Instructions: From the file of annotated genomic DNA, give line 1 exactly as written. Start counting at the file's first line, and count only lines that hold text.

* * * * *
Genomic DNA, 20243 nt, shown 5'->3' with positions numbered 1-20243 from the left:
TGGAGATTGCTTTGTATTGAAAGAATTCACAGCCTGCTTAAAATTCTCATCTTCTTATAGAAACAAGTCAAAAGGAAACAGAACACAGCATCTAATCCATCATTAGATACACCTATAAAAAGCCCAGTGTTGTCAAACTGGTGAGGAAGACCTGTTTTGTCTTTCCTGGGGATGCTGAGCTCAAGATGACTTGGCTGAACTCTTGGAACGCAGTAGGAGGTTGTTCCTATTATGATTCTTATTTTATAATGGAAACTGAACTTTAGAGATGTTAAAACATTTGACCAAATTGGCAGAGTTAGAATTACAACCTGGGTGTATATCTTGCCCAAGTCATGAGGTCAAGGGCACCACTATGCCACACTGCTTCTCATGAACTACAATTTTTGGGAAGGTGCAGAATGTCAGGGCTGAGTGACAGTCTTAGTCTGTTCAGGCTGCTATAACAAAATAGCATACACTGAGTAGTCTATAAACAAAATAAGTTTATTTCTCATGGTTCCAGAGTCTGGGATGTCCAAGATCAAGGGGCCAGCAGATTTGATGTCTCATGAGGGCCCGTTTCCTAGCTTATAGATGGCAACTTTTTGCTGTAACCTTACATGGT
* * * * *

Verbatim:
Genomic DNA, 20243 nt, shown 5'->3' with positions numbered 1-20243 from the left: